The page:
- People stop noticing your Facebook ads in their newsfeed. This will also lead to fewer reactions and engagement.
- People stop clicking on your Facebook ads. There goes your high relevance score.
- Your ad campaign’s costs skyrocket. That’s also the result of a decreased relevance score.
The easiest way to predict the ad fatigue is to monitor your Facebook ad frequency, or how many times an average audience member has seen your ad.
To check this metric, go to the Facebook Ads Manager, click on a campaign, and select the Delivery view in the reporting section.
You should be able to see the ad frequency on a campaign, ad set, or ad level in the reporting table.
Tip: Try to keep your Facebook ad frequency under 2-3 points. When working with Facebook remarketing campaigns, however, you can let your ad frequency go higher. Keep in mind, though, that just because something is relevant doesn’t mean we need to see it 20 times.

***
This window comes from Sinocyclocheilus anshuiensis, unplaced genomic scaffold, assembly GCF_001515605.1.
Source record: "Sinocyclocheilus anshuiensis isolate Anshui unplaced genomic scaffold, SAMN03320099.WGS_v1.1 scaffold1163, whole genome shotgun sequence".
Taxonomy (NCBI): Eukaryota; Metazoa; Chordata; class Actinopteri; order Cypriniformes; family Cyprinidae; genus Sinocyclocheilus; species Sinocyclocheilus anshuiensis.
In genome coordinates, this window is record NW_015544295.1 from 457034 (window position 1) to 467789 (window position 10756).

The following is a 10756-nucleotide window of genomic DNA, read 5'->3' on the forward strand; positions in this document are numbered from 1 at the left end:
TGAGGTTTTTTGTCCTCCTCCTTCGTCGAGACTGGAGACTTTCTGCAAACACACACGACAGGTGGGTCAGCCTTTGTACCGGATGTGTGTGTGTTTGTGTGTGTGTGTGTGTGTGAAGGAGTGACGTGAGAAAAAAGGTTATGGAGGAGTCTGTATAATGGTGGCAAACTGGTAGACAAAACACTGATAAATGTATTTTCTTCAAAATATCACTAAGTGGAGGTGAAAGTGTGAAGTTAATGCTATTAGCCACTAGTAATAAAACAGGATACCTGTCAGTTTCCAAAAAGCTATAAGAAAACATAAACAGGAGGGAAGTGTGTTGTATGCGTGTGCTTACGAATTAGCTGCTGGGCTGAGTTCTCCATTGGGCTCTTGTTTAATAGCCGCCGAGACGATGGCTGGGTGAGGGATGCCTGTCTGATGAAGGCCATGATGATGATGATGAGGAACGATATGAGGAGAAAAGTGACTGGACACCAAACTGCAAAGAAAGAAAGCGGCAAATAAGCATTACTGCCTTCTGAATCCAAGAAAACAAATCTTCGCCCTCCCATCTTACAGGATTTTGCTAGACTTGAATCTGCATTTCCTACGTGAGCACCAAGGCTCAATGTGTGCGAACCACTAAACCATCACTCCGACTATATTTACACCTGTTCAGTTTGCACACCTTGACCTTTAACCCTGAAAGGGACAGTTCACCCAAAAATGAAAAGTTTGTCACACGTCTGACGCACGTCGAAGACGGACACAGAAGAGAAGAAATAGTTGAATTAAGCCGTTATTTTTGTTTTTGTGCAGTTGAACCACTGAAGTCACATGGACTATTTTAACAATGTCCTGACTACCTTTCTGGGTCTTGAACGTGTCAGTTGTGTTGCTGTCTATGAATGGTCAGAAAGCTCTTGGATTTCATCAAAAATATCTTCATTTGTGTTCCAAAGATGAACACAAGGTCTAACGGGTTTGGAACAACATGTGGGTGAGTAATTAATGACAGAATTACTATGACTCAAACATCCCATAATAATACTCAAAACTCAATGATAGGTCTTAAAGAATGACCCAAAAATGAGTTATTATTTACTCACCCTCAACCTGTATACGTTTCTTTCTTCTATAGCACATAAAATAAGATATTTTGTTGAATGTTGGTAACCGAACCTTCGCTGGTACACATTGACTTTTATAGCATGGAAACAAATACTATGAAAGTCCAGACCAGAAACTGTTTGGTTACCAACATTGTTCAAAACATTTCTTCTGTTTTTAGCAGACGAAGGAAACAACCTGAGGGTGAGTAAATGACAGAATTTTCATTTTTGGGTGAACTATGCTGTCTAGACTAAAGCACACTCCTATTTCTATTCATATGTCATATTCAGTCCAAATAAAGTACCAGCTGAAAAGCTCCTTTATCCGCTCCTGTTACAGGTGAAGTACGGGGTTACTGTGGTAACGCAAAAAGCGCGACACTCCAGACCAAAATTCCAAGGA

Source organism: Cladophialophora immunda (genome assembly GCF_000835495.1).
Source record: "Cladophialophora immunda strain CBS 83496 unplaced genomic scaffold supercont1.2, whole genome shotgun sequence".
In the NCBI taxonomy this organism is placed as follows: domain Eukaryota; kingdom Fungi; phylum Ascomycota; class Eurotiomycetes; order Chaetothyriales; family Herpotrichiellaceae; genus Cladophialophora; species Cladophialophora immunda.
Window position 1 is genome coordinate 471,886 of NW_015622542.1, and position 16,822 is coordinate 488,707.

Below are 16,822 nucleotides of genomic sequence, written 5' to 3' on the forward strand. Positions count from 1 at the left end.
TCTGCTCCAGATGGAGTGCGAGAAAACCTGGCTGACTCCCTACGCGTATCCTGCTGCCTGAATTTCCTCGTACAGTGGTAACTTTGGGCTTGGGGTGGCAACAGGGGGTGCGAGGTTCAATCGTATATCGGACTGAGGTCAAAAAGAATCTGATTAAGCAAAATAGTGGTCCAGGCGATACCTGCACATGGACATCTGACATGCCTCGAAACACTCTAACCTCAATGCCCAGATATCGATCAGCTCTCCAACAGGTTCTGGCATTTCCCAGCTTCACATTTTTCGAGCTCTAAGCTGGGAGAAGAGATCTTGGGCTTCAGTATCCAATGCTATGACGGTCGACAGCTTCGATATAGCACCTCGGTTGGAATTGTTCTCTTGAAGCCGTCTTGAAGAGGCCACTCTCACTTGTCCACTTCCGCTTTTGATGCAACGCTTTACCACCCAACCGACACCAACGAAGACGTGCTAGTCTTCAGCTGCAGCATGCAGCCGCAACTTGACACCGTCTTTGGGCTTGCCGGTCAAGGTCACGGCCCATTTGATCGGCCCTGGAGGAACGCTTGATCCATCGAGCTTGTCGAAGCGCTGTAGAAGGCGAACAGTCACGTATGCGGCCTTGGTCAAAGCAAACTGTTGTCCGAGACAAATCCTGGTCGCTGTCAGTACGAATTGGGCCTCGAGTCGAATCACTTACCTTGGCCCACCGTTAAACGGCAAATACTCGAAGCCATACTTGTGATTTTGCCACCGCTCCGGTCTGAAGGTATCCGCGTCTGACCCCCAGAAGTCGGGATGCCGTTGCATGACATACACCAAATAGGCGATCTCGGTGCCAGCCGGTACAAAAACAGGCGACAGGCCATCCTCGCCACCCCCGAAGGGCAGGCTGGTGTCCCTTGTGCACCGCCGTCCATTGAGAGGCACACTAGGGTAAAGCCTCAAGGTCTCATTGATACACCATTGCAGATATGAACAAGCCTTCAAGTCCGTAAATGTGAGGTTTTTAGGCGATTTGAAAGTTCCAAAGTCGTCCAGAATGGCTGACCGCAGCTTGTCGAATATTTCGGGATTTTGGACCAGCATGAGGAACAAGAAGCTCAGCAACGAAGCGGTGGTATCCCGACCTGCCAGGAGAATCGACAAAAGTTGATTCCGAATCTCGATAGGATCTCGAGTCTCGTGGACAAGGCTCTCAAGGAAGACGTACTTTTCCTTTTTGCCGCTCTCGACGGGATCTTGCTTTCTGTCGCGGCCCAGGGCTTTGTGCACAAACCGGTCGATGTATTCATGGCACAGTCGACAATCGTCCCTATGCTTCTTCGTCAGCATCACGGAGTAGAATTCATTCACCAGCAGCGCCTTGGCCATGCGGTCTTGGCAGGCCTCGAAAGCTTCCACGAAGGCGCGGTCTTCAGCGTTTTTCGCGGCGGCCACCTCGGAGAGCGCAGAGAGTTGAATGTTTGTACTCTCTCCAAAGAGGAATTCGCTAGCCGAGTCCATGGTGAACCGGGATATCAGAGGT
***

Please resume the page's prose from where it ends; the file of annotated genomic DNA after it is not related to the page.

27) Introduce New Ads to the Mix Frequently
Another way to keep your Facebook relevance score up is to constantly add new engaging ads and offers to your Facebook campaigns.
That’s also one of the best Facebook ad strategies for fighting ad fatigue.
For example, SaaS startup Scoro tested tens of different ad copies and designs over the course of a year to keep their audiences engaged.
You can place new ads in your existing Facebook campaigns or set up new campaigns that only include new designs or offers. By adding variations, you can discover what conveys relevance in a visual way.
Make it a habit to develop a couple of new designs or offers every couple of months to keep your idea muscles and relevance scores in shape.
Final Words on Facebook Relevance Score
While Facebook relevance score is inarguably an important campaign metric to measure, don’t forget to check other important factors such as the cost-per-result of your ads.
“While understanding relevance scores has real benefits for advertisers, it’s important to keep this metric in perspective. Relevance scores should not be used as the primary indicator of an ad’s performance. As has long been the case on Facebook, the most important factor for success is bidding based on the business goal you hope to meet with an ad.”
We’d be thrilled to hear about your findings on the relevance score and what hacks you use to increase the score. Leave us a note in the comments.